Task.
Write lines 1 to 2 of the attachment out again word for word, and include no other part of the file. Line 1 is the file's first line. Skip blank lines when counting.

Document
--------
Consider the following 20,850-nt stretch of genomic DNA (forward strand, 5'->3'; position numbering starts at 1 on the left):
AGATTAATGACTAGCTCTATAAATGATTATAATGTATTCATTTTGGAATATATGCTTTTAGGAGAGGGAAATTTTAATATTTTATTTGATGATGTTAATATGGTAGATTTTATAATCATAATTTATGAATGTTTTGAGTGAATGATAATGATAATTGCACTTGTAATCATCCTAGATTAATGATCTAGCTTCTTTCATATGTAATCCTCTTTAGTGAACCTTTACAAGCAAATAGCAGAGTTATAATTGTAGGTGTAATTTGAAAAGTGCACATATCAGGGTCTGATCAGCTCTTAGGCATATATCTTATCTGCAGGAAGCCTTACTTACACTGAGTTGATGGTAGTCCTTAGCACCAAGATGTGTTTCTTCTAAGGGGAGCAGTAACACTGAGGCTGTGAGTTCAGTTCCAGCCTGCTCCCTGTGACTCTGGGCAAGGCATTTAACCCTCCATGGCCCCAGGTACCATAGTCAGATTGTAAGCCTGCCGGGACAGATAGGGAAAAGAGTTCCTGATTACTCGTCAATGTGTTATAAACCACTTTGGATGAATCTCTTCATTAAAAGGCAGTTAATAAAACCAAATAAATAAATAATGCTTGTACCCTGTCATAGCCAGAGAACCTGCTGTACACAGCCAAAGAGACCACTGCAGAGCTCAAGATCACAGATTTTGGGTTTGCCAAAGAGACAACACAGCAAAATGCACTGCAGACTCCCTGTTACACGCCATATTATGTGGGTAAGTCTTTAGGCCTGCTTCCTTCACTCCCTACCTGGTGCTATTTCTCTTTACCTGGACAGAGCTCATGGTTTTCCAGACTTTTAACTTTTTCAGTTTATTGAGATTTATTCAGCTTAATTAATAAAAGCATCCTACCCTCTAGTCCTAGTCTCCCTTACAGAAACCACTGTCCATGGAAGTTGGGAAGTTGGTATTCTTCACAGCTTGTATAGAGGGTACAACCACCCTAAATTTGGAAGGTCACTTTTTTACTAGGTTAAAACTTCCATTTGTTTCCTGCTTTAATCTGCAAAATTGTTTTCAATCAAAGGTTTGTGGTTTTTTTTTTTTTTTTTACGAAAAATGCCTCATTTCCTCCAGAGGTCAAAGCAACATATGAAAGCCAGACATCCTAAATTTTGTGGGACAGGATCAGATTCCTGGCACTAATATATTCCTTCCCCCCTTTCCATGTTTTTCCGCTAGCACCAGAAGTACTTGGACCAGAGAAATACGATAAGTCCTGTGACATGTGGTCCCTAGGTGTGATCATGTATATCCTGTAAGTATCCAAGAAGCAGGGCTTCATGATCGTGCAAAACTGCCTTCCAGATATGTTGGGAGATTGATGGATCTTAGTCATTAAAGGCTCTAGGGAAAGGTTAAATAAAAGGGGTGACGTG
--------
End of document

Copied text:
Consider the following 20,850-nt stretch of genomic DNA (forward strand, 5'->3'; position numbering starts at 1 on the left):
AGATTAATGACTAGCTCTATAAATGATTATAATGTATTCATTTTGGAATATATGCTTTTAGGAGAGGGAAATTTTAATATTTTATTTGATGATGTTAATATGGTAGATTTTATAATCATAATTTATGAATGTTTTGAGTGAATGATAATGATAATTGCACTTGTAATCATCCTAGATTAATGATCTAGCTTCTTTCATATGTAATCCTCTTTAGTGAACCTTTACAAGCAAATAGCAGAGTTATAATTGTAGGTGTAATTTGAAAAGTGCACATATCAGGGTCTGATCAGCTCTTAGGCATATATCTTATCTGCAGGAAGCCTTACTTACACTGAGTTGATGGTAGTCCTTAGCACCAAGATGTGTTTCTTCTAAGGGGAGCAGTAACACTGAGGCTGTGAGTTCAGTTCCAGCCTGCTCCCTGTGACTCTGGGCAAGGCATTTAACCCTCCATGGCCCCAGGTACCATAGTCAGATTGTAAGCCTGCCGGGACAGATAGGGAAAAGAGTTCCTGATTACTCGTCAATGTGTTATAAACCACTTTGGATGAATCTCTTCATTAAAAGGCAGTTAATAAAACCAAATAAATAAATAATGCTTGTACCCTGTCATAGCCAGAGAACCTGCTGTACACAGCCAAAGAGACCACTGCAGAGCTCAAGATCACAGATTTTGGGTTTGCCAAAGAGACAACACAGCAAAATGCACTGCAGACTCCCTGTTACACGCCATATTATGTGGGTAAGTCTTTAGGCCTGCTTCCTTCACTCCCTACCTGGTGCTATTTCTCTTTACCTGGACAGAGCTCATGGTTTTCCAGACTTTTAACTTTTTCAGTTTATTGAGATTTATTCAGCTTAATTAATAAAAGCATCCTACCCTCTAGTCCTAGTCTCCCTTACAGAAACCACTGTCCATGGAAGTTGGGAAGTTGGTATTCTTCACAGCTTGTATAGAGGGTACAACCACCCTAAATTTGGAAGGTCACTTTTTTACTAGGTTAAAACTTCCATTTGTTTCCTGCTTTAATCTGCAAAATTGTTTTCAATCAAAGGTTTGTGGTTTTTTTTTTTTTTTTTACGAAAAATGCCTCATTTCCTCCAGAGGTCAAAGCAACATATGAAAGCCAGACATCCTAAATTTTGTGGGACAGGATCAGATTCCTGGCACTAATATATTCCTTCCCCCCTTTCCATGTTTTTCCGCTAGCACCAGAAGTACTTGGACCAGAGAAATACGATAAGTCCTGTGACATGTGGTCCCTAGGTGTGATCATGTATATCCTGTAAGTATCCAAGAAGCAGGGCTTCATGATCGTGCAAAACTGCCTTCCAGATATGTTGGGAGATTGATGGATCTTAGTCATTAAAGGCTCTAGGGAAAGGTTAAATAAAAGGGGTGACGTG